.303 Identification


#1

Can anyone give me some information about these cartridges:

Many thanks
Philippe


#2

I can help with the first two cartridges as, coincidentally, I have recently acquired the same two cartridges myself. I didn’t know what they were either but my enquiries established that they are wound-test experimentals loaded by the Royal Small Arms Factory, Enfield in 1965.
Their correct title is .303 Ball (Special Bullet) and their handwritten boxes were marked with the following information - the round with the single green splash 'Nominal velocity of 1400fps’
and the round with the two green splashes was marked ‘Nominal velocity of 2400 fps’.


#3

The WRA 1943 looks like a reload with a cast bullet. Whether an official one or somebody’s personal one I wouldn’t like to say. The moulds are fairly common for casting .303 bullets. The ring around the nose is from the seating die.

People who reload ammo usually keep a “master” so they can set the dies up easily again without having to start from scratch. That could be what that is

As you are in France I might be able to offer a theory about its origins. Years ago we wouldn’t reload .303s because the ammo was plentiful and cheap. But in those days a lot of the re-enacters had Lewis and Bren guns that they used to shoot in Belgium (where the law permitted them to be used on ranges). They used lead bullet reloads to save on barrel wear because the barrels were irreplacable.

That would explain also why it is a WRA ( reloadable boxer) case. Just an idea, somebody else might have a better view.


#4

The right hand cartridge appears to be a ball round converted to dummy, there is a recent post by fede which may link into this one:

[i]Re: US troops issued with .303s in WW1
There is a brief and interesting mention of .303 British ammunition in U.S. service at History of Modern U.S. Military Small Arms Ammunition, Volume I p. 250-251; to summarize:

  • 28,419,000 rounds of Mark VII purchased by March 1, 1919 (with some indication to Mark VI also).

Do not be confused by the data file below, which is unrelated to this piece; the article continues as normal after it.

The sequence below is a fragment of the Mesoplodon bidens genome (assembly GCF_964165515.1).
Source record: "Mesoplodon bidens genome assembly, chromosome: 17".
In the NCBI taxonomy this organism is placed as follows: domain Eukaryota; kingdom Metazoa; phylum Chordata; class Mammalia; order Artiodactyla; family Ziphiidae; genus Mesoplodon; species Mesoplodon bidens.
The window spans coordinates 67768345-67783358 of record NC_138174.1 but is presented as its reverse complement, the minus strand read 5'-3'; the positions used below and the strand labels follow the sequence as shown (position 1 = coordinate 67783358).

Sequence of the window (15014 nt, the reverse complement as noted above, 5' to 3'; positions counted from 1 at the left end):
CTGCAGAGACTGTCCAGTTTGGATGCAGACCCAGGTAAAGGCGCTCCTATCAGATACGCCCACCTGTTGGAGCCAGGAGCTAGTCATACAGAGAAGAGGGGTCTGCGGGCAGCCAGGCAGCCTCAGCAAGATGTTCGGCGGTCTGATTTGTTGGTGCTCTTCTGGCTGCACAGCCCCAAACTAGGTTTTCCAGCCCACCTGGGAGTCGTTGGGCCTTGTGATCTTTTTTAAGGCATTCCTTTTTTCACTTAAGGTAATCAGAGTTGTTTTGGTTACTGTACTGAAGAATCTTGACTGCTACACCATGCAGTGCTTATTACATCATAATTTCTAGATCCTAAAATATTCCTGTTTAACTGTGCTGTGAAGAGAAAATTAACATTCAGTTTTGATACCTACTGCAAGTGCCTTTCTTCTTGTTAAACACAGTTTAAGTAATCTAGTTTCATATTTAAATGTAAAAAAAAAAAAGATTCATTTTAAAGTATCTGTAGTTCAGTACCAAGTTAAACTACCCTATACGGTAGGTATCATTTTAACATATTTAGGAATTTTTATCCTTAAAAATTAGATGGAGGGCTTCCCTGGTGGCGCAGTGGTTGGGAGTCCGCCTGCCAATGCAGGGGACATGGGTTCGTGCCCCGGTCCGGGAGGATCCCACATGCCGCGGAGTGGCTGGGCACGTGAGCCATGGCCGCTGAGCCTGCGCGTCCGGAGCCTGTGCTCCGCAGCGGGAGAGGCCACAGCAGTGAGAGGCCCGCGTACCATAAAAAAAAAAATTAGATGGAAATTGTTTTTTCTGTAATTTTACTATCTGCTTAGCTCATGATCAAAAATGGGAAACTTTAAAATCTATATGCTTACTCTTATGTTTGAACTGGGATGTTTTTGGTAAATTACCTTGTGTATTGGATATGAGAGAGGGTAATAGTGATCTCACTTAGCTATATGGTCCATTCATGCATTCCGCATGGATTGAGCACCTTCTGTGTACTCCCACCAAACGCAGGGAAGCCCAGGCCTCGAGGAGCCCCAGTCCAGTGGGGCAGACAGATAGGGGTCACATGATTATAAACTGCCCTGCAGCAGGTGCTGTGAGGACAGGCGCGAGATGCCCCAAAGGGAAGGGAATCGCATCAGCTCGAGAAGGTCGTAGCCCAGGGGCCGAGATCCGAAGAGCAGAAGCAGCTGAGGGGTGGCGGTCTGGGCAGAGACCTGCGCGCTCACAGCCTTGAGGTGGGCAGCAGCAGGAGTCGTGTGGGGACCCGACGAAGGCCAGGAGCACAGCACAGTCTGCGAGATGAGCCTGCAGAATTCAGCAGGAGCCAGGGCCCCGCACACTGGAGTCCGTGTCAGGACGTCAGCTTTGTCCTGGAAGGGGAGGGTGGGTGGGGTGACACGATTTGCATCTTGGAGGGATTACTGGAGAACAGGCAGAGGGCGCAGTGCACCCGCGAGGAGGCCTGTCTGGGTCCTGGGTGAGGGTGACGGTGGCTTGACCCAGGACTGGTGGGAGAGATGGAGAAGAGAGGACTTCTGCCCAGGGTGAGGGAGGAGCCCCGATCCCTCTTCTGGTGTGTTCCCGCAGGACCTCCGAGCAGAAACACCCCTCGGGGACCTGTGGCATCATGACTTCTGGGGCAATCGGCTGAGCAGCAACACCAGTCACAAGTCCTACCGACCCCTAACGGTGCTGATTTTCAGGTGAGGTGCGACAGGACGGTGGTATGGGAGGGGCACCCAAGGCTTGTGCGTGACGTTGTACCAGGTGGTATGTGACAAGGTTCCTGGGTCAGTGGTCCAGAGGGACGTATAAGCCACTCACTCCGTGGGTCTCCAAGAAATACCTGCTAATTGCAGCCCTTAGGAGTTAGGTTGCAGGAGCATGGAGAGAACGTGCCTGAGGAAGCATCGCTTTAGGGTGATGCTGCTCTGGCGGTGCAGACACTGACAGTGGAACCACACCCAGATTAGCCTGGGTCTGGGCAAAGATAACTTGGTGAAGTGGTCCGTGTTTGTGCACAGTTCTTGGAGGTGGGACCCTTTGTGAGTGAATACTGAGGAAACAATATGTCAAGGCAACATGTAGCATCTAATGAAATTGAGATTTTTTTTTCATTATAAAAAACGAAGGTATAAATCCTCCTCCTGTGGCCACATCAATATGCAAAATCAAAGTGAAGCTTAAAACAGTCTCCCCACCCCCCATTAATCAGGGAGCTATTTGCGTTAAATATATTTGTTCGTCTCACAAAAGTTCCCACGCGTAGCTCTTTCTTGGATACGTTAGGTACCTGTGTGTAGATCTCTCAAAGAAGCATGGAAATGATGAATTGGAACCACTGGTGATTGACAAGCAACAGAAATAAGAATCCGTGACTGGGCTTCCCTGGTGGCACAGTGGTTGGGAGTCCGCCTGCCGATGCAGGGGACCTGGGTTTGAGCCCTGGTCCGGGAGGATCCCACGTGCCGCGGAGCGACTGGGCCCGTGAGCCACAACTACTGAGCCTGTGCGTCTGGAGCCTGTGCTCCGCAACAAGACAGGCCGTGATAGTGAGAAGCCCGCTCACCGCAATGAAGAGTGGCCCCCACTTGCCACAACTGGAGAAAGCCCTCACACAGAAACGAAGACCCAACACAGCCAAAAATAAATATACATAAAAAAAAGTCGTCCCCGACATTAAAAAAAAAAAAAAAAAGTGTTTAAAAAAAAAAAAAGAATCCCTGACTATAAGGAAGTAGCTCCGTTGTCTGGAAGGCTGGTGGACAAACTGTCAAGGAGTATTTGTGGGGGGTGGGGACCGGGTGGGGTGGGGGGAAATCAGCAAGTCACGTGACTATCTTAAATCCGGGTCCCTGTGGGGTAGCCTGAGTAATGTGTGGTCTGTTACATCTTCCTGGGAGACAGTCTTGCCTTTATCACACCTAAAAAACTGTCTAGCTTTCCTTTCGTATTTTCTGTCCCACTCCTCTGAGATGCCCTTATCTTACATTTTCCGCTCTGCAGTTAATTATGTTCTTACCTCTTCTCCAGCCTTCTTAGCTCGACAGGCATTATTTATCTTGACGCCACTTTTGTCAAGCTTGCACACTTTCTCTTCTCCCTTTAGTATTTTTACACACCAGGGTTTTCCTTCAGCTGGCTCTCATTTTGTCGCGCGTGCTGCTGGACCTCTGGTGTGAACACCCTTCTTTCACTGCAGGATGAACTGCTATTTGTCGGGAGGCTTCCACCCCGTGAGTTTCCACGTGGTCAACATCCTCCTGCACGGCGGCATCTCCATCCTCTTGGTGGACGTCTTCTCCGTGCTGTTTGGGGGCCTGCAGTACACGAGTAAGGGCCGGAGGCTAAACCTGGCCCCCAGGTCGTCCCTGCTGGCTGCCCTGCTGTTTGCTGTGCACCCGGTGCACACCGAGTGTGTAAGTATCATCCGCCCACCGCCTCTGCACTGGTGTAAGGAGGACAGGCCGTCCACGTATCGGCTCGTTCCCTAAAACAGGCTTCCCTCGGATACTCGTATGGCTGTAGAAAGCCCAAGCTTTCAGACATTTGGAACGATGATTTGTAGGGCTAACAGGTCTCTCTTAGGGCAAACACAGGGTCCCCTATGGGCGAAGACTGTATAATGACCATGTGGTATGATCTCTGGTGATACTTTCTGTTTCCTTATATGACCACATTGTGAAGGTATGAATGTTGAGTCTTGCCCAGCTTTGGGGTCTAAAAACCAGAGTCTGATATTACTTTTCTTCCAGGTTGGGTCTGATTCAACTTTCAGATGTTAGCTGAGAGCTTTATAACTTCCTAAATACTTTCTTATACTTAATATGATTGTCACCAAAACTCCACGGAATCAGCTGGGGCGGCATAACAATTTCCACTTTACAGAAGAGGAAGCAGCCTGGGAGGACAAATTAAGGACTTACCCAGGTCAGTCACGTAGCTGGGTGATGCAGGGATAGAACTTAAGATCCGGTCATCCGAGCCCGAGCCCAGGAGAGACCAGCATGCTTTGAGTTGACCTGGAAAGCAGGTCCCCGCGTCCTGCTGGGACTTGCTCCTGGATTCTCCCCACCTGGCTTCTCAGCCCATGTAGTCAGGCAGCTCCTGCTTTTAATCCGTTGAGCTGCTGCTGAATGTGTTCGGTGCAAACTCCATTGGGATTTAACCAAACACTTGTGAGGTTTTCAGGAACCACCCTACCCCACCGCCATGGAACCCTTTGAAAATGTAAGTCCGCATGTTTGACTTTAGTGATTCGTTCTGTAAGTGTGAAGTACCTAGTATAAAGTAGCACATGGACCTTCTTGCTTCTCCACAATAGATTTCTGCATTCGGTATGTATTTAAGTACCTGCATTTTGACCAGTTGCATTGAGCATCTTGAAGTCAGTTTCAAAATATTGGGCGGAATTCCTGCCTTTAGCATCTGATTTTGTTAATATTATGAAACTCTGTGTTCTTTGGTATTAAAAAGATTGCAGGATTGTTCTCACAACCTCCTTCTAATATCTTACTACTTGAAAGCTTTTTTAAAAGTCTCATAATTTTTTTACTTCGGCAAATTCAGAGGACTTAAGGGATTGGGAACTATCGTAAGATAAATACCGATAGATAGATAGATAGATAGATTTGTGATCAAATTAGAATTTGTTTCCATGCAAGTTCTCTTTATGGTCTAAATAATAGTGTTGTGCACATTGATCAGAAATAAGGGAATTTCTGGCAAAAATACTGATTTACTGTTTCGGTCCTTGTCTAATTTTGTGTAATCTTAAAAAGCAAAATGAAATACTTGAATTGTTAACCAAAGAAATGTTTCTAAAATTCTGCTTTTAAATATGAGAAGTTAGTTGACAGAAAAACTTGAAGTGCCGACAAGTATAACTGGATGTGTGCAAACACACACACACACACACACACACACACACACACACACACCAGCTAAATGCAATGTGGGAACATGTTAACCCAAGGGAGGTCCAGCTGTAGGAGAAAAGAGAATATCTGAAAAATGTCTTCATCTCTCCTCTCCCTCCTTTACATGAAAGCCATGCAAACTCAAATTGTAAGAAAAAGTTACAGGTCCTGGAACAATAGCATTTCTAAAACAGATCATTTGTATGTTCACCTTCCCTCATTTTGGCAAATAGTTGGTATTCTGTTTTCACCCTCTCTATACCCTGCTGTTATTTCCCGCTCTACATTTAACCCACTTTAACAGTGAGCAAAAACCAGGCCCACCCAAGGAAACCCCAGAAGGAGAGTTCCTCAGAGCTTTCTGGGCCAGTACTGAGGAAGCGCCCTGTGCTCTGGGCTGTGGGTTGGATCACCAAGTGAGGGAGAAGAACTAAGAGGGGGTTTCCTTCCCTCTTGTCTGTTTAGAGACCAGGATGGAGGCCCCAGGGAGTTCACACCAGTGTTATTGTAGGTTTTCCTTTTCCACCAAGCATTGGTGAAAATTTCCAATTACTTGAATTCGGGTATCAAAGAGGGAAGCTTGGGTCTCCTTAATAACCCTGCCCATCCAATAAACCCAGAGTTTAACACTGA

• During 1916 FA converted Mk VII ammunition to dummies for training with the Lewis machine gun.[/i]

gravelbelly


#5

I don’t remember ever seeing a picture of an original Indian Dum Dum .303 round of the Boer War era. Has there been one submitted here? I’d just like to know what a real Dum Dum .303 expanding bullet cartridge looks like. I understand there were several types of such Dum Dum expanding bullets made there.


#6

Hello Phillipe, the WRA 49 is reported to be a contract for Pakistan. The US dummy could be of Italian origin, but I’m not sure; it is sand filled? The Frankford Arsenal dummies have the bullet soldered to the mouth case, but only 1,969 were made and none has been identified.


#7

I have a similar US 15 dummy round. I suspect these may have been supplied to France or even possibly made in France, along with the other USCCo cases for the French air service .303 Vickers and Lewis guns.

Dennis - here is a picture of an original Dum Dum Ball Mark II Special on the left with a Ball Mark IV on the right. The headstamp is a little hard to read but it is “D I”.
Regards
TonyE



#8

Thanks for the picture. I had understood there were several “Dum Dum” expanding bullet types, but I did not suspect that one was a hollow point. I assume that the RN shown at left was the first of the expanding variety. Were there more than the two types shown? What is the bullet jacket material? Looks like CuNi. Were these made at locations other than Dum Dum? Obviously, I don’t know much about the .303.